The core business of the FinTech sector revolves around financial services which are, as such, regulated activities.
Generally, it is common for FinTech startups to enter into relationships with existing operators within the financial industry by way of service level agreements or technical partnerships which, amongst other benefits, allows these startups to deliver their services under the partner/client financial institution’s existing licence.
However the alternative method is for a startup to operate on its own steam by meeting the requirements to obtain the requisite licences although this method requires significant capital outlay. As such, FinTech startups that are seeking to exploit the significant market opportunities in Nigeria are bound to run into several regulatory compliance obligations.
The payment and processing segment of the FinTech sector for example — which has shown the most growth and success thus far — is primarily governed by the same general framework as are traditional financial institutions providing offline financial services (e.g. money/payment transfers, clearing, switching, settlement etc), in addition to regulations related specifically to that sub-sector.
Thus, the legal and regulatory framework that is generally applicable to financial institutions — such as the Central Bank of Nigeria (CBN) Act, 2007, the Banking and Other Financial Institutions Act (BOFIA) and all subsidiary instruments stemming from same — are all relevant to any non-bank led startups providing digital equivalents of offline financial services. This framework brings with it mandatory obligations such as KYC and AML requirements that must be strictly adhered to.
Additionally — where regulators have shown a particular interest in particular FinTech services – there are also specific subsidiary instruments such as the Central Bank of Nigeria’s Guidelines on Mobile Payments in Nigeria that come into play. However, despite the clear convergence of industries (financial services and telecommunications) involved in providing FinTech services, the regulators of both sectors are yet to come up with a harmonised framework for the sector.
Nonetheless, companies are forging ahead in this cutting edge market in order to capitalize on what is a huge demand for these services with the hope that they will not be stifled by an unnecessary/inappropriate regulatory framework when one is ultimately provided.
Whilst the payments and processing segment of the FinTech sector has shown the most growth and proven to be the most lucrative in the short term, this piece will particularly focus on the lending and insurance segments — which in the author’s opinion will be the next segments to show tremendous growth — including the particular legal and regulatory considerations associated with same.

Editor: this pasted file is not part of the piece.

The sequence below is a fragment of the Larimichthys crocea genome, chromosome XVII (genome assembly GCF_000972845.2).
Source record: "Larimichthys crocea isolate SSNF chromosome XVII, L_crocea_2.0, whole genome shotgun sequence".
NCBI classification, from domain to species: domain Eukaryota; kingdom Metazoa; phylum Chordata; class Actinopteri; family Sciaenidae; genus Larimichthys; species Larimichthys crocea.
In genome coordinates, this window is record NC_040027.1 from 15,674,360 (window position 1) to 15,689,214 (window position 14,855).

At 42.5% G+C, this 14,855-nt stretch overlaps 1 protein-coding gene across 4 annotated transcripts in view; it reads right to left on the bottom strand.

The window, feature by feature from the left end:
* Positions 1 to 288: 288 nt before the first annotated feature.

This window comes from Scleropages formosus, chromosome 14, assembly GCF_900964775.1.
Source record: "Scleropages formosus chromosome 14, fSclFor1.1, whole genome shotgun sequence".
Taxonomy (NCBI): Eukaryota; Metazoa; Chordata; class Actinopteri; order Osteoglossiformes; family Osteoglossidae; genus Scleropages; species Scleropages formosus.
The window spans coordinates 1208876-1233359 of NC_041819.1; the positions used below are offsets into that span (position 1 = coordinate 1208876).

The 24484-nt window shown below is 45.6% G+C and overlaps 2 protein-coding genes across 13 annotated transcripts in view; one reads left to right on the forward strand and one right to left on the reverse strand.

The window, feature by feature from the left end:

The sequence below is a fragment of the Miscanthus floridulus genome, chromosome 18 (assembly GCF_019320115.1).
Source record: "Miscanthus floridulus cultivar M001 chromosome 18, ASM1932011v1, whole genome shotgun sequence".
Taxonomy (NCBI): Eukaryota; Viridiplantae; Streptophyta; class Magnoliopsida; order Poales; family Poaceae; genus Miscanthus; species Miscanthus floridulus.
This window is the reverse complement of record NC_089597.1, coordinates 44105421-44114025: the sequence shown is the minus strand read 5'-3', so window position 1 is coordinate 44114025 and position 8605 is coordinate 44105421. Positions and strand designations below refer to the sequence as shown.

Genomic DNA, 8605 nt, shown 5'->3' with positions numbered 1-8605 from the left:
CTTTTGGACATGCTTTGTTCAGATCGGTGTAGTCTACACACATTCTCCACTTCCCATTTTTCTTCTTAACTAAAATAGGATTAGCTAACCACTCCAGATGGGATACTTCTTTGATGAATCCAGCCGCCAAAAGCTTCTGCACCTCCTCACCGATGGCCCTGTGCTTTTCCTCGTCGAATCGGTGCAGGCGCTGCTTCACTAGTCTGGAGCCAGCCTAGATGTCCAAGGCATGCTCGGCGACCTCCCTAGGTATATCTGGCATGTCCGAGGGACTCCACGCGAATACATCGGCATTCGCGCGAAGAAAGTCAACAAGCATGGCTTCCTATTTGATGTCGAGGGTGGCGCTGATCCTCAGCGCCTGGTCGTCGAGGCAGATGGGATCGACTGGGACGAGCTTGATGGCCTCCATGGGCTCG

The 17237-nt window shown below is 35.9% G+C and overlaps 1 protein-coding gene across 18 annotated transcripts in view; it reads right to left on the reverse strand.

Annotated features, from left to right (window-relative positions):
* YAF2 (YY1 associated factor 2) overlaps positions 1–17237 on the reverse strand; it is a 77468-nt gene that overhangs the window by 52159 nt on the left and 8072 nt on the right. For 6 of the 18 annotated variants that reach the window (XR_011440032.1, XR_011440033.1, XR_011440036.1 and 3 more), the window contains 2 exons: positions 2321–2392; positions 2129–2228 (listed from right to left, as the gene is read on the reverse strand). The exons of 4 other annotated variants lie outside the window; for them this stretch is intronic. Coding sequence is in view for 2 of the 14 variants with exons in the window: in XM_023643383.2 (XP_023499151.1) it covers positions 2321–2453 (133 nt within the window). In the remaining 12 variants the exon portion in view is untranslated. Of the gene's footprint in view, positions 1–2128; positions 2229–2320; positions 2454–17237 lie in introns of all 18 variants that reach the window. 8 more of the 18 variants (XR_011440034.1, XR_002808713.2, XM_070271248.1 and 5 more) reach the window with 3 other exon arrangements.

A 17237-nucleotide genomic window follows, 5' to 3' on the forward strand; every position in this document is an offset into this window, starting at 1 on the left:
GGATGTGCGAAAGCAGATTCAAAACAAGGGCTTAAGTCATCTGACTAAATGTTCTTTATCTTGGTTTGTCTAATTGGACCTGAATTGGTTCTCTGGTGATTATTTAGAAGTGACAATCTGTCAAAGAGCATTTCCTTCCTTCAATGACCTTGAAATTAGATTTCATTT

The barriers to businesses and individuals getting access to loans and credit are widely documented; such barriers including stringent collateral requirements and very high rates of interest.
This has meant that, both socially and culturally, the credit/loan requirements of citizens are usually met by family members and friends on an informal basis. This trend provides huge commercial opportunities for FinTech operators to fill this gap by commercially capitalizing on and scaling these trends and habits.
Commercial lending activities are regulated in Nigeria and as such require licensing by either the CBN (for banks and other financial institutions) or the Ministry of Home Affairs of the various states (non-financial institution lenders).
These activities can be in the form of traditional money lending on interest and/or in the form of credit and financing (i.e. obtaining or having goods/services paid for in advance and paying for/repaying same over time). Non-financial institutions money lending is primarily governed by the Money Lenders laws of the various states which provide that any person (other than a licensed bank) whose business is money lending requires a licence to do so.
These provisions are quite straightforward and unambiguous particularly in light of their effect on FinTech startups that directly engage in providing credit/loan facilities, albeit by way of modern technologies. Examples are online platforms such as Aella Credit, Paylater, and KiaKia. However, a potential area where the lines may be somewhat blurred relate to the phenomenon of peer-to-peer lending.
Peer-to-peer lending is the activity of lending and borrowing between private individuals as opposed to between a financial institution and an individual. Borrowers that require loans can borrow the money from one person or a number of different people who can each contribute small amounts to make up the aggregate loan sum.